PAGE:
February 2008: Open Access

5 thoughts on “February 2008: Open Access”

  1. If anthropologists are going to discuss OA in anthropology, they should read up on the literature of OA. The papers in the Focus section focus almost entirely on Gold OA – OA journals. It will take a long time for this to happen, whether through institutions like the AAA or for commercial publishers. But the Green OA path–self archiving peer-reviewed publications in institutional repositories–can be done immediately with many of the benefits of Gold OA.

    Why isn’t the AAA exploring this option? See Stevan Harnad’s papers and internet resources for more information:

    http://openaccess.eprints.org/

    Harnad, Stevan
    2001 Six Proposals for Freeing the Refereed Literature Online: A Comparison. Ariadne 28. http://cogprints.org/1702/.

    2003 Online Archives for Peer-Reviewed Journal Publications. In International Encyclcopedia of Library and Information Science, edited by John Feather, and Paul Sturges. Routledge, London. http://www.ecs.soton.ac.uk/%7Eharnad/intpub.html.

    2003 Self-Archive Unto Others as Ye Would Have Them Self-Archive Unto You. Australian Higher Education Supplement. http://cogprints.org/3022/.

    With innovations like the Reprint button, problems with copyright can be addressed to make copyrighted articles available:

    http://openaccess.eprints.org/index.php?/archives/71-guid.html

    I agree with Cross and the other commentators that the AAA needs to explore Green OA seriously, but in the meantime a Gold OA would accomplish the goals of getting peer-reviewed anthropological knowledge much more widely available.

  2. I just received my issue of AN in the mail, and was glad to see the discussion about ‘Open Access’. This is something that–as has already been mentioned–the people over at Savage Minds have been talking about for some time. I’m glad to see the AAA bringing more attention to this subject.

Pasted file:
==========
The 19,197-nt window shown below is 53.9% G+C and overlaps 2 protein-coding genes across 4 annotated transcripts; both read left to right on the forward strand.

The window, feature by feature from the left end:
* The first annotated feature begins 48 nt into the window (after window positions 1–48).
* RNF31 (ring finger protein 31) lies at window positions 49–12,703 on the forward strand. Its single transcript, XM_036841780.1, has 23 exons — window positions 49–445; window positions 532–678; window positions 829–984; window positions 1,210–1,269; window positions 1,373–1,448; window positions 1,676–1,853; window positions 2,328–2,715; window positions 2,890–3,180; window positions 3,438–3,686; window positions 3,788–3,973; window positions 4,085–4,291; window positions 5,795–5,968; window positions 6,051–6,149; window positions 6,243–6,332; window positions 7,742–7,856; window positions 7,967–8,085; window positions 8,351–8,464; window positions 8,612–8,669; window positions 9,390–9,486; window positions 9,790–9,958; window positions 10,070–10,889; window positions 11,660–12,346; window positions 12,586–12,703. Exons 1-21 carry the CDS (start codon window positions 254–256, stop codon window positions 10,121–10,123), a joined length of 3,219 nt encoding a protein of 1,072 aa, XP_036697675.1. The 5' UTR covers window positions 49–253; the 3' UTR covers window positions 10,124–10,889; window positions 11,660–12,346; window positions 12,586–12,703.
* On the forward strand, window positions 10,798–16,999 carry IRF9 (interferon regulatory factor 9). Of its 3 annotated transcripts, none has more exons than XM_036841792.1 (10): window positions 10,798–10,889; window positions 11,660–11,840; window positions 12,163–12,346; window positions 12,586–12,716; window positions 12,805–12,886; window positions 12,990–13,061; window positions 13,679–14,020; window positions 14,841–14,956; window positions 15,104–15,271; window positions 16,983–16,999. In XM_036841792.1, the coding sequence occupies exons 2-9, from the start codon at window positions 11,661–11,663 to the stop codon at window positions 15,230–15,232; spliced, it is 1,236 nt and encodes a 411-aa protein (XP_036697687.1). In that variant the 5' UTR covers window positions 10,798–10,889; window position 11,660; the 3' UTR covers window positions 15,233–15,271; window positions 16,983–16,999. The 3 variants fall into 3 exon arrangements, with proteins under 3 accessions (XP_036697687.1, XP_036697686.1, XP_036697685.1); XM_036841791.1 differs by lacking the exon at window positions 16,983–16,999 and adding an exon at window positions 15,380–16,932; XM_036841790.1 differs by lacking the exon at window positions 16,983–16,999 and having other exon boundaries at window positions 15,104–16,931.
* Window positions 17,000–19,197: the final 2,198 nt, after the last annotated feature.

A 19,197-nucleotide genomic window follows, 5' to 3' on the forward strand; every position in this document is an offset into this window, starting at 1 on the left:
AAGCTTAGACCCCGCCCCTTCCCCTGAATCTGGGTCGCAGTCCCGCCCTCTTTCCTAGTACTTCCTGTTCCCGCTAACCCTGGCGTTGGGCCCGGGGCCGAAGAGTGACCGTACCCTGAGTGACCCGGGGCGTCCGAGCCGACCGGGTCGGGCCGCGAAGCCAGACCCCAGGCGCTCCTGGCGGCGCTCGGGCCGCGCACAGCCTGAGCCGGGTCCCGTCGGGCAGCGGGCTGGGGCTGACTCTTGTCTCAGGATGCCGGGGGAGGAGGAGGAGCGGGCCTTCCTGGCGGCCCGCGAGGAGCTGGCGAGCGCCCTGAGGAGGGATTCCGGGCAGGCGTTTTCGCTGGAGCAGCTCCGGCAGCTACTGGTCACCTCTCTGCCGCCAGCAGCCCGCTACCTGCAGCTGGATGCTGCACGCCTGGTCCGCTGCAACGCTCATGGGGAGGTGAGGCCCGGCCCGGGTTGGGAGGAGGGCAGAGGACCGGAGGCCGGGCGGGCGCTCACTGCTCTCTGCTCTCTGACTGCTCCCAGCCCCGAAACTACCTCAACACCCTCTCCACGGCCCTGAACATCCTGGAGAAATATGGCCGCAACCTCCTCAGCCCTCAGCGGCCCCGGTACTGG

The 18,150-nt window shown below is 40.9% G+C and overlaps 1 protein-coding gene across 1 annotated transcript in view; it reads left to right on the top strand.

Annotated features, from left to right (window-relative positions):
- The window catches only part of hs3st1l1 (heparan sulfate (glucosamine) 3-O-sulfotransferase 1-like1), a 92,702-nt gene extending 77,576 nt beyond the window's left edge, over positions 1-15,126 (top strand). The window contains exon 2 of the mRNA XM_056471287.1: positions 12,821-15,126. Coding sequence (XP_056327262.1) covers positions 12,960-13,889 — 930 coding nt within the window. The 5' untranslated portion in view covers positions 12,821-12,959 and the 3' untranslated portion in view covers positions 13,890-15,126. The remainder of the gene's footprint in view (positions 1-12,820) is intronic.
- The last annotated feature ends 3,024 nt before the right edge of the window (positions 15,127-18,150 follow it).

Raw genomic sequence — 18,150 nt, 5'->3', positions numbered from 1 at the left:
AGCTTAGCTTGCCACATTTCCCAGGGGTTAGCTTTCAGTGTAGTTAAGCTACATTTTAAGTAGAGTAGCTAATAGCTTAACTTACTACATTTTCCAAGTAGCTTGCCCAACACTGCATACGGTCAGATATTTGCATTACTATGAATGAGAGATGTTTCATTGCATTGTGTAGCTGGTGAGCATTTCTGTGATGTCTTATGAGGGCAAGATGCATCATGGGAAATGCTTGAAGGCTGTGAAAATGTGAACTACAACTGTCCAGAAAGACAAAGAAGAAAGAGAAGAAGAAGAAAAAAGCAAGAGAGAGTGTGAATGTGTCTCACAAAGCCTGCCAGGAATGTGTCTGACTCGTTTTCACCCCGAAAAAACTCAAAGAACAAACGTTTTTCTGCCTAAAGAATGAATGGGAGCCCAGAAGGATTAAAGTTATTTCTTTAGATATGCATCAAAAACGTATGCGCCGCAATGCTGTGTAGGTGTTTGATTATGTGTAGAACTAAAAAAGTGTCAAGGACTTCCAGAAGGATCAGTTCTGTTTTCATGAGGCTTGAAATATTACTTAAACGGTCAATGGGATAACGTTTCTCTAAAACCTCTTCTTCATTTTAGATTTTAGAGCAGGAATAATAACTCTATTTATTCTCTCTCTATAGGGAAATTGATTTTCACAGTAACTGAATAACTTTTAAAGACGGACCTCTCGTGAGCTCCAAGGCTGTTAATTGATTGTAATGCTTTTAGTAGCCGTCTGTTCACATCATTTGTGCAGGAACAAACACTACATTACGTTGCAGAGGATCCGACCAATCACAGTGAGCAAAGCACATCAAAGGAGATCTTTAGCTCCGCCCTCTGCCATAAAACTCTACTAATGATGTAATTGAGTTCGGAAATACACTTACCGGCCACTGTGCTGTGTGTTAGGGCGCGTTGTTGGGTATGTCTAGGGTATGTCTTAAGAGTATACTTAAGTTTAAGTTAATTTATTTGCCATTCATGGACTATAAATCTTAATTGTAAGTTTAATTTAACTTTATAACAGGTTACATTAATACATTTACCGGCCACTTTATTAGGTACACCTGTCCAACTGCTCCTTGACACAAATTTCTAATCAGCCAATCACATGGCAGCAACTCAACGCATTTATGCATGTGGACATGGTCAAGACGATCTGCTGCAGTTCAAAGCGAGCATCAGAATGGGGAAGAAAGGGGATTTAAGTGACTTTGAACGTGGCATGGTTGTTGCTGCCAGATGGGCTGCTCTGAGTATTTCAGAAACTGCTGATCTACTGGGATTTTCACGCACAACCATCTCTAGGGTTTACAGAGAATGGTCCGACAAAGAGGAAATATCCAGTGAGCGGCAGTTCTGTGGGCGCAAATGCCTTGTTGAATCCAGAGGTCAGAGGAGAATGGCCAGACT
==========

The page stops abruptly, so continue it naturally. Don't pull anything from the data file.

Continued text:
I think that the idea of making the work and ideas of anthropologists more accessible is definitely the right way to be going. It is important to find ways of disseminating anthropological information outside of the academic world. While there are definitely certain complications with publishing on the internet, I think that it represents an incredibly rich venue for exploration.

    I’m also pleased that the AAA has created these blogs, which allow a much more interactive and dynamic conversation to take place among members–and anyone else who is interested in what anthropology is all about.

  3. Here are a few references/resources we decided to leave out of the print edition:

    For information on OA publishing and business models, visit Peter Suber’s very helpful website at http://www.earlham.edu/~peters/fos/overview.htm, and the Scholarly Publishing and Academic Resources Coalition at http://www.arl.org/sparc/. For a great introduction for social scientists, listen/watch a presentation on OA at the Harvard Berkman Center for Internet and Society: http://blogs.law.harvard.edu/mediaberkman/category/open-source/ and scroll down to “Opening Up to Open Access: What Can Other Disciplines Learn from the Sciences” by Gavin Yamey, senior editor of PLoS Medicine, an OA journal ranked among the 5 “highest impact” medical journals.

    For information on current OA initiatives in anthropology, visit http://www.openaccessanthropology.org.

    For information on Creative Commons licensing, see http://www.creativecommons.org.

    To learn more about struggles over the institutional architecture of the knowledge economy: for background, see Yochai Benkler, The Wealth of Networks: How Social Production Transforms Markets and Freedom (2006); for the latest, see Knowledge Ecology International at http://www.keionline.org.

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